"A" is for Aerials, "L" is for Lunch: Part Two
By Peter McLennan
Helicopter equipped with Tyler Nose Mount camera in action*
By mid-day it was time to land, refuel, and have lunch. One of the many reasons Vancouver has become a favourite location for film-makers is the high standards set by the catering outfits. We hear it all the time from foreign producers and actors: “You’re so lucky. The film catering in Vancouver is as good as it gets.” And lucky we are. It started out at a very high level back in the eighties, with natural competition helping to maintain the quality of food and services ever since.
Even out here in the wilderness, the girls had managed to prepare an amazing meal. Grilled swordfish steaks, T-bones, baked ham, every kind of vegetable known to gardeners, several types and flavours of pasta, a choice of salads, pickles, mustards, sauces, condiments, you name it, we had it. Several long tables were laden with food, food and more food. And that was just the main course. There were desserts. Oh my, the desserts! Pies, cakes, pastries, and all manner of amazing goodies waited at the end of the table to tempt both the teamsters and the incautious.
Unable to decide between the ham, swordfish or the steak, I took a little of everything, heaping my plate high. With a full one-hour lunch scheduled, I intended to partake of a good feast and a snooze, a luxury determined in part by the schedule of the rest of the Camera Department. A pair camera assistants and grips had already had their lunch, and were hard at work moving the camera from the side mount -- where we’d been shooting everything so far -- to the nose of the helicopter. With a long-range zoom lens, the wide, flexible shooting angles of a side mount allows for some spectacular cinematography, but it lacks one crucial capability: if you want to shoot straight ahead along the flight path, you can only do so at slow speed because the helicopter has to fly sideways.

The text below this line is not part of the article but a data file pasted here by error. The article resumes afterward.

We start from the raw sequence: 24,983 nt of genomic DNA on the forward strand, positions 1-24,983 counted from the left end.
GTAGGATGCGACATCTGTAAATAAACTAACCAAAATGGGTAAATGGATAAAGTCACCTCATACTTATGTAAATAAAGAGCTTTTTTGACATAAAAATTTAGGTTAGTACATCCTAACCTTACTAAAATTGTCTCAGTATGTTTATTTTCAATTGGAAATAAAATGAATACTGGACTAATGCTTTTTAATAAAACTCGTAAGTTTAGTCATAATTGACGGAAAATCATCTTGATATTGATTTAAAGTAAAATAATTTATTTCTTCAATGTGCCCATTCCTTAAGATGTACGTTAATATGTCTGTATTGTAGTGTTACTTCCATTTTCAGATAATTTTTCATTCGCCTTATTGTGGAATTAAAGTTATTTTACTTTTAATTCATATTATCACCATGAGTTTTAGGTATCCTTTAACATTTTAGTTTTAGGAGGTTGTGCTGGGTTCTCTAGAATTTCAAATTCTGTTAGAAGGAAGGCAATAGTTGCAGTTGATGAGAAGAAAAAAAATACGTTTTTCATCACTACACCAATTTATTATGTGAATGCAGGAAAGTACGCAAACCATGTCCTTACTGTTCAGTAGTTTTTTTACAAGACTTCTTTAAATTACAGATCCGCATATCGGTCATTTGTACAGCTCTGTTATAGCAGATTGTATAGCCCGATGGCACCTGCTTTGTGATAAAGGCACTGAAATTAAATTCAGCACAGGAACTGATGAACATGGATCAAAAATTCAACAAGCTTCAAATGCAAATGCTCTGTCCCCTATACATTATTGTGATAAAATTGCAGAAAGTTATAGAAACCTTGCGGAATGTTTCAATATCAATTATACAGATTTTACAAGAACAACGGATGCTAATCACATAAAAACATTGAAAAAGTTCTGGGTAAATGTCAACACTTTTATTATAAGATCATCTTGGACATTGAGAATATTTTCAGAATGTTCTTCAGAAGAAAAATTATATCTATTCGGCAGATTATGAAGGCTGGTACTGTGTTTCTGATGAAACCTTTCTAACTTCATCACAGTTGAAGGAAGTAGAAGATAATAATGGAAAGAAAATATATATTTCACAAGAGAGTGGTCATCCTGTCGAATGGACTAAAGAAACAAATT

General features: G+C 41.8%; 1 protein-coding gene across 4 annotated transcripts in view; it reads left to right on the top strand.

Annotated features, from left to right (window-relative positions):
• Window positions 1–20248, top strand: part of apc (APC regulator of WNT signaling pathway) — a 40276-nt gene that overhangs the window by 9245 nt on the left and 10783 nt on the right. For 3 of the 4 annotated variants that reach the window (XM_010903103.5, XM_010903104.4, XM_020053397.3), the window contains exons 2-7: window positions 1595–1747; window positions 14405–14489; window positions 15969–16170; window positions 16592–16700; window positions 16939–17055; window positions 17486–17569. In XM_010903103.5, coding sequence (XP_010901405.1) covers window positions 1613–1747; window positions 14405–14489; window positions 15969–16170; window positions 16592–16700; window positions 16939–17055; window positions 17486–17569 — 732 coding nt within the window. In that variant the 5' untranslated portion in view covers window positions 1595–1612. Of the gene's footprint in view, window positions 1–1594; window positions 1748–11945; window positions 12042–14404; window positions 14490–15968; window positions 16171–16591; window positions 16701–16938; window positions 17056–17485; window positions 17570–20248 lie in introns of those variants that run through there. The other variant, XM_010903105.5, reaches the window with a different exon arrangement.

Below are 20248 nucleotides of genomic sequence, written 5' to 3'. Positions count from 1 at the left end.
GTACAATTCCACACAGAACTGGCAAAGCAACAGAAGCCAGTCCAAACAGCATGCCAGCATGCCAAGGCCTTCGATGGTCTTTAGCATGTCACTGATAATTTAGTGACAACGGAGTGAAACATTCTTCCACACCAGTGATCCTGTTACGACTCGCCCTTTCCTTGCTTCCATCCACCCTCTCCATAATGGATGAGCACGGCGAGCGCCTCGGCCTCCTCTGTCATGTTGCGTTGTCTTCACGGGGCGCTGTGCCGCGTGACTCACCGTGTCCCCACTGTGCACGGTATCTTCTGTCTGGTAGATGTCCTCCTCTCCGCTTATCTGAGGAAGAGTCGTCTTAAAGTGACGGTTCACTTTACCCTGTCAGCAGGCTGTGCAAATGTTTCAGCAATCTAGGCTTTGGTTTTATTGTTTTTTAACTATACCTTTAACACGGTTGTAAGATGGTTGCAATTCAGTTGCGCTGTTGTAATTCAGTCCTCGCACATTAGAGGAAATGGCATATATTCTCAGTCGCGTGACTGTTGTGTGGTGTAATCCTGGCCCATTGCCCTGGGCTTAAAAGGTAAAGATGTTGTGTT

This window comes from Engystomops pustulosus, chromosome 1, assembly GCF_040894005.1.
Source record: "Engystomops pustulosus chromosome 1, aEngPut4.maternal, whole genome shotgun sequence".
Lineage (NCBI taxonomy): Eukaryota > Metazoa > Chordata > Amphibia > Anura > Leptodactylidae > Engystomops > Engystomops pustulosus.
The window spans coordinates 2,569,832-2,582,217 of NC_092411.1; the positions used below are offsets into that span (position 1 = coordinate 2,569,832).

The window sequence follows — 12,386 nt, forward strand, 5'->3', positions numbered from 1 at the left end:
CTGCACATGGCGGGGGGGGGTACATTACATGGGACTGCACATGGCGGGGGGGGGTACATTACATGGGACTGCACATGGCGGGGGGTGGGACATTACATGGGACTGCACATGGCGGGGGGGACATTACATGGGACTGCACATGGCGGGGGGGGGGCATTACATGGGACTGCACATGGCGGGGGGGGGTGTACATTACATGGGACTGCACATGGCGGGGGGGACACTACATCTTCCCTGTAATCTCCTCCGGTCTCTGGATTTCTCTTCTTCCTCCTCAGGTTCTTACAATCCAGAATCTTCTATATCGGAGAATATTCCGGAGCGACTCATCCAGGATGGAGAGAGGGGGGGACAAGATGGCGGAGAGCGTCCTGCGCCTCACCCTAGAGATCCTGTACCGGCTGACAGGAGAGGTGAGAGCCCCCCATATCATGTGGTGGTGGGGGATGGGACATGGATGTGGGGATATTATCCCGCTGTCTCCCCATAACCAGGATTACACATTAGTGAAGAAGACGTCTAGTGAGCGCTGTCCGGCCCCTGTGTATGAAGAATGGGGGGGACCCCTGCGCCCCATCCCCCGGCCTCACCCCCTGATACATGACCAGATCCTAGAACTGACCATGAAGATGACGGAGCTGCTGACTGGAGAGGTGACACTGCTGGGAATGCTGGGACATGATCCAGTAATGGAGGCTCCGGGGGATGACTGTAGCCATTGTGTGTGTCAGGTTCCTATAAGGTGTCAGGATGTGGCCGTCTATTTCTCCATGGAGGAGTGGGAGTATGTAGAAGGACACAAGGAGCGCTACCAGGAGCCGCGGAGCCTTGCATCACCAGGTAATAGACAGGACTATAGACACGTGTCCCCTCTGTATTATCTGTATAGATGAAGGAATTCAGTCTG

The nose mount solves this problem by putting the camera in the front of the helicopter, looking straight ahead. The camera can remotely tilt up and down, but it can’t pan left to right. In effect, the helicopter itself has to aim the camera. To enable accurate framing, the camera sends an electronic image to a portable TV console inside the helicopter -- and because it’s far too bright inside the helicopter to actually see a TV screen, the camera operator must press his face against a large rubberized hood, much like those used to peer into a radar screen on a ship.
The camera assistants were well-practiced at installing the nose mount and needed no supervision, leaving me free to enjoy my large, leisurely lunch and snooze.
Airborne once again, we began to fill the blanks left from the morning’s work. Our seating arrangements had changed, with Richard sitting behind me in the backseat and me up front in the co-pilot’s place where I could operate the nose mount camera console.
A camera ship is more of an observer when using a side mount, providing a stable aerial platform for the camera with the added capabilities of a superhero-scale jib arm, dolly and tripod combined. It’s a whole different game with a nose mount, which requires the helicopter to become a much more active participant in the filming process. Using a medium wide-angle lens forces the camera to remain close to the subject, so shooting this chase scene would mean staying very close while enduring rapid, intense, and continuous maneuvering. Under such conditions, things can get really hairy inside a camera ship. This might be fun, but it certainly wasn’t going to be easy.
It was now well past midday in the hot summer sun. The air that had been cool and smooth in the morning was now hot and turbulent, causing all three helicopters to bump and dance as we flew low and fast along the winding river. But the footage looked great through the viewfinder, with all that movement adding a sense of speed and tension to the shots. Just what we wanted. The ever-present imaginary Editor is there, watching over my shoulder, happy. And so was Richard, in the seat behind me.